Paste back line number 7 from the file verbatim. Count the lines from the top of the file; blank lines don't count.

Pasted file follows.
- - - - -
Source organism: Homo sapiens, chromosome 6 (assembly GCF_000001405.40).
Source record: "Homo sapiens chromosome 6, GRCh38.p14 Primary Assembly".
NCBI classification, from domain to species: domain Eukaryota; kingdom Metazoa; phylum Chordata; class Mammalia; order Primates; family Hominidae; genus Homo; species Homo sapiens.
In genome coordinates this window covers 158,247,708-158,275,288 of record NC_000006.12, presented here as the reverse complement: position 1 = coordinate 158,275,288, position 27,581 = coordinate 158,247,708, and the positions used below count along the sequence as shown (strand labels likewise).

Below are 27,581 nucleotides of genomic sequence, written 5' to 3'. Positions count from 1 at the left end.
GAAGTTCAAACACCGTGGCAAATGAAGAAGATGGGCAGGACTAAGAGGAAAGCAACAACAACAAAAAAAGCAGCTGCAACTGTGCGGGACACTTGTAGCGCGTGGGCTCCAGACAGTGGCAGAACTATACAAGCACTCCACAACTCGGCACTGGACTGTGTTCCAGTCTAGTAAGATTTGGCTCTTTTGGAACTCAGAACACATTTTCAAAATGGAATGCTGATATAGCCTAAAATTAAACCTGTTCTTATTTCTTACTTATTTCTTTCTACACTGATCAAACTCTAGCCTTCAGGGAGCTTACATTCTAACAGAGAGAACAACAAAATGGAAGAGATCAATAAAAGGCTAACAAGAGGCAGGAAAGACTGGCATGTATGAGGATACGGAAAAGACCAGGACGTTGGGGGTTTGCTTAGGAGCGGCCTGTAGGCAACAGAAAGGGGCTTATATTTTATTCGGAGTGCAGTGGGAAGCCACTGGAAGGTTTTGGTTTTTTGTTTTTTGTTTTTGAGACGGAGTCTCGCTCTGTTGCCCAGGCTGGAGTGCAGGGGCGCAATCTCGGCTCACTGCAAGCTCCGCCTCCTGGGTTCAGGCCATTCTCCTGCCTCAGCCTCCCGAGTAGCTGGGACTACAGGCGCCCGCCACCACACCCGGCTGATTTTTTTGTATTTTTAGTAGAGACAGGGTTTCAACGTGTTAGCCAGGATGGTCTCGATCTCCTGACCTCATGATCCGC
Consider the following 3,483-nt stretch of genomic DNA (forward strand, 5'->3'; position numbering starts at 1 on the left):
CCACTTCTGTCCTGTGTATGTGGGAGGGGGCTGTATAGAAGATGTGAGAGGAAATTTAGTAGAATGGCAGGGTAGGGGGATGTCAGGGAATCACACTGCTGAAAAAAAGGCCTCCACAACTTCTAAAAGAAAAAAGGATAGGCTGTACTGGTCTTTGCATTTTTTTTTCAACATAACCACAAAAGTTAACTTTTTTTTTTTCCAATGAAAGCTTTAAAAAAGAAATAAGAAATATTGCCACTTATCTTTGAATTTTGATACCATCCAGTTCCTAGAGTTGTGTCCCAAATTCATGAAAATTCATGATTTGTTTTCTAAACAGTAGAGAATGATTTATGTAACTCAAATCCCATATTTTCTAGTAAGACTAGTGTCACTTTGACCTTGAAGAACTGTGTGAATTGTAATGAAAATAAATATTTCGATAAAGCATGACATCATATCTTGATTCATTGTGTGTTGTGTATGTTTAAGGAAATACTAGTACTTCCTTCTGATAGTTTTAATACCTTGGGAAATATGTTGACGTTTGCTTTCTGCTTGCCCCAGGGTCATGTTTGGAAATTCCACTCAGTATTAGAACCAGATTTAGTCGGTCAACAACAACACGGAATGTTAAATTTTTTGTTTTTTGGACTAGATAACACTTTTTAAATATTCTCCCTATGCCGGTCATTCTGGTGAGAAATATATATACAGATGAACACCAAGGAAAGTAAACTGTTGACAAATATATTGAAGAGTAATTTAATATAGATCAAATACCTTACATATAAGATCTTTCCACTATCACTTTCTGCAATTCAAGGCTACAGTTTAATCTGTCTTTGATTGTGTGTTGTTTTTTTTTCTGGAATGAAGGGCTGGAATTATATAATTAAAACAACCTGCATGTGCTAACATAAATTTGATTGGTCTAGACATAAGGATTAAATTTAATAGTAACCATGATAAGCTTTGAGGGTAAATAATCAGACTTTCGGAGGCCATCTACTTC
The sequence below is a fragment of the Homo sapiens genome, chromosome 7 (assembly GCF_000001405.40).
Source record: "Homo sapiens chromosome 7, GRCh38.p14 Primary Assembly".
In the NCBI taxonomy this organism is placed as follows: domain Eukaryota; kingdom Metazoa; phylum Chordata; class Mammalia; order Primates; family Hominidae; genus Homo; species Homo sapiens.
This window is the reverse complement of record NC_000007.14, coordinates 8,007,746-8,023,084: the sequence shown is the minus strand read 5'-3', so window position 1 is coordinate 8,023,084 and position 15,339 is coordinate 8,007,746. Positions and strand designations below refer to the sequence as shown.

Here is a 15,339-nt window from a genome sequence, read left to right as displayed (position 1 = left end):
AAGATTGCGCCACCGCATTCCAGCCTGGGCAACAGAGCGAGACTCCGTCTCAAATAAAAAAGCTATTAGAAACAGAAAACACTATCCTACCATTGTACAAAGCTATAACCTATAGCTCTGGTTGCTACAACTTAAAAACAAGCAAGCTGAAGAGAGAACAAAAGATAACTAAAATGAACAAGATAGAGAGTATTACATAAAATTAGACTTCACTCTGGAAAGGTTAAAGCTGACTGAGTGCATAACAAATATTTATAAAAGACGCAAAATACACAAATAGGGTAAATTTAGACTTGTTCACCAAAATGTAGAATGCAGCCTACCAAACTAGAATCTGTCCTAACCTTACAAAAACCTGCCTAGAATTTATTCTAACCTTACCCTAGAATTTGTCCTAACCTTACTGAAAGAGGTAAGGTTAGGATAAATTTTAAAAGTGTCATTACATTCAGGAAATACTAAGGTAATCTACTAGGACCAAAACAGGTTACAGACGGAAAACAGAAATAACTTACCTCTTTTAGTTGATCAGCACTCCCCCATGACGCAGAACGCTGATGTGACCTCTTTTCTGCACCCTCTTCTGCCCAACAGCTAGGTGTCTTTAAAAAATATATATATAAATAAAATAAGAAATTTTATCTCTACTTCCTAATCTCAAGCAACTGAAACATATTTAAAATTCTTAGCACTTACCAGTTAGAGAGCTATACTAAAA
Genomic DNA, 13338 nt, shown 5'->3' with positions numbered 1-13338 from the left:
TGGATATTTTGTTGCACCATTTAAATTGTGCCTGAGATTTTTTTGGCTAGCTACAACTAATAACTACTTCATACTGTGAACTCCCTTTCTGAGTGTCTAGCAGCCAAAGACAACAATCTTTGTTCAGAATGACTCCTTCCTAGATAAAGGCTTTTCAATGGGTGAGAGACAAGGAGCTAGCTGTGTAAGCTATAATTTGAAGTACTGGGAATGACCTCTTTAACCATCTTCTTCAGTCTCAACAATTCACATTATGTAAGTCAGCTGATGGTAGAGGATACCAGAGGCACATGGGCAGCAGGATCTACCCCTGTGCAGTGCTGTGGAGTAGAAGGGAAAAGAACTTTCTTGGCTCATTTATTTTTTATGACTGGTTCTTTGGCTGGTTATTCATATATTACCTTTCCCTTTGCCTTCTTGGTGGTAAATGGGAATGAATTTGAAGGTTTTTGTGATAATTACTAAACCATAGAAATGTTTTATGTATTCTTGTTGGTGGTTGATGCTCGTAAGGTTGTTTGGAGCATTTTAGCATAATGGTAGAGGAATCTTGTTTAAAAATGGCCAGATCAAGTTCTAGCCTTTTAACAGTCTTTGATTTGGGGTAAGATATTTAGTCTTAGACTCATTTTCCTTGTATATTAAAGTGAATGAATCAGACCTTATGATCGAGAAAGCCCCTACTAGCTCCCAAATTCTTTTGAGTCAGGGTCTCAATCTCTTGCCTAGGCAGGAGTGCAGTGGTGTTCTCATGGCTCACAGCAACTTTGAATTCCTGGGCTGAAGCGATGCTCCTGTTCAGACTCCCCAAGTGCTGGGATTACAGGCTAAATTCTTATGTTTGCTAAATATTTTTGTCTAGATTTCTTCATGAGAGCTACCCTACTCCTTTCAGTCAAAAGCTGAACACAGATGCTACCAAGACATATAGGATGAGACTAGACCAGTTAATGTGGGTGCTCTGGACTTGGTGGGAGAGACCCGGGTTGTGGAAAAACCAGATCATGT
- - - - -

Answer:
Consider the following 3,483-nt stretch of genomic DNA (forward strand, 5'->3'; position numbering starts at 1 on the left):